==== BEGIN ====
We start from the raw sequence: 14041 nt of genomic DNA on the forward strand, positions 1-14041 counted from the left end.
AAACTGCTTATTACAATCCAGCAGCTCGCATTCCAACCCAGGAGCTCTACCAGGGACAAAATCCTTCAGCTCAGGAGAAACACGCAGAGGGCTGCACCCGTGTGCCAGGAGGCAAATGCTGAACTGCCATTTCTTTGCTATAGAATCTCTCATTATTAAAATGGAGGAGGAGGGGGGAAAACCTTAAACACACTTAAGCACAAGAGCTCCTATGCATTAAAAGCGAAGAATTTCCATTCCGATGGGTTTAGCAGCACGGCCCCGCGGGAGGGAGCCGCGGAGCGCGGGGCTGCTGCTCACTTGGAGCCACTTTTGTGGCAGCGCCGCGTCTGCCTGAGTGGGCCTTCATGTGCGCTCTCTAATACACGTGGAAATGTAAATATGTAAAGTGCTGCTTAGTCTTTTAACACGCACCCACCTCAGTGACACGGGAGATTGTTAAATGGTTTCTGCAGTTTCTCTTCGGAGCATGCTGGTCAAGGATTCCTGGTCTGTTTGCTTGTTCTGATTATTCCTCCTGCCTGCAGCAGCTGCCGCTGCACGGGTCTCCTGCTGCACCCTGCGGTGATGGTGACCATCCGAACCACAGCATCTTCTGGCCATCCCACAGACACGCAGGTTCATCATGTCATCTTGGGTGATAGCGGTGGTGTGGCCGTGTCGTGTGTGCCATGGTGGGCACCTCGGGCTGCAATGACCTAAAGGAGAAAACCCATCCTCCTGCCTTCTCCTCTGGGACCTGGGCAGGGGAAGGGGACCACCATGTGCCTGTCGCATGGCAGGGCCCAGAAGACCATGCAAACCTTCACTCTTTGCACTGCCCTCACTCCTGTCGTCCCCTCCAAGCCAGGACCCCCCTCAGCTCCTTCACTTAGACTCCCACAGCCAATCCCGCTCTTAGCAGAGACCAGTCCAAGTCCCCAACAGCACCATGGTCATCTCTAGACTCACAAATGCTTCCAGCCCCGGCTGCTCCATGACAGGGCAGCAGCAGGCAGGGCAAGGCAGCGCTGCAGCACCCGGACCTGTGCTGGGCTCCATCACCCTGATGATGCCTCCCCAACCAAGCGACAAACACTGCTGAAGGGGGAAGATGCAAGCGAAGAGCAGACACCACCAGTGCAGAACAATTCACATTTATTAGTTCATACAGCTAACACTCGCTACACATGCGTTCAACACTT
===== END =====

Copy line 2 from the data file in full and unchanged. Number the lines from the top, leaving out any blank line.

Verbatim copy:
AAACTGCTTATTACAATCCAGCAGCTCGCATTCCAACCCAGGAGCTCTACCAGGGACAAAATCCTTCAGCTCAGGAGAAACACGCAGAGGGCTGCACCCGTGTGCCAGGAGGCAAATGCTGAACTGCCATTTCTTTGCTATAGAATCTCTCATTATTAAAATGGAGGAGGAGGGGGGAAAACCTTAAACACACTTAAGCACAAGAGCTCCTATGCATTAAAAGCGAAGAATTTCCATTCCGATGGGTTTAGCAGCACGGCCCCGCGGGAGGGAGCCGCGGAGCGCGGGGCTGCTGCTCACTTGGAGCCACTTTTGTGGCAGCGCCGCGTCTGCCTGAGTGGGCCTTCATGTGCGCTCTCTAATACACGTGGAAATGTAAATATGTAAAGTGCTGCTTAGTCTTTTAACACGCACCCACCTCAGTGACACGGGAGATTGTTAAATGGTTTCTGCAGTTTCTCTTCGGAGCATGCTGGTCAAGGATTCCTGGTCTGTTTGCTTGTTCTGATTATTCCTCCTGCCTGCAGCAGCTGCCGCTGCACGGGTCTCCTGCTGCACCCTGCGGTGATGGTGACCATCCGAACCACAGCATCTTCTGGCCATCCCACAGACACGCAGGTTCATCATGTCATCTTGGGTGATAGCGGTGGTGTGGCCGTGTCGTGTGTGCCATGGTGGGCACCTCGGGCTGCAATGACCTAAAGGAGAAAACCCATCCTCCTGCCTTCTCCTCTGGGACCTGGGCAGGGGAAGGGGACCACCATGTGCCTGTCGCATGGCAGGGCCCAGAAGACCATGCAAACCTTCACTCTTTGCACTGCCCTCACTCCTGTCGTCCCCTCCAAGCCAGGACCCCCCTCAGCTCCTTCACTTAGACTCCCACAGCCAATCCCGCTCTTAGCAGAGACCAGTCCAAGTCCCCAACAGCACCATGGTCATCTCTAGACTCACAAATGCTTCCAGCCCCGGCTGCTCCATGACAGGGCAGCAGCAGGCAGGGCAAGGCAGCGCTGCAGCACCCGGACCTGTGCTGGGCTCCATCACCCTGATGATGCCTCCCCAACCAAGCGACAAACACTGCTGAAGGGGGAAGATGCAAGCGAAGAGCAGACACCACCAGTGCAGAACAATTCACATTTATTAGTTCATACAGCTAACACTCGCTACACATGCGTTCAACACTT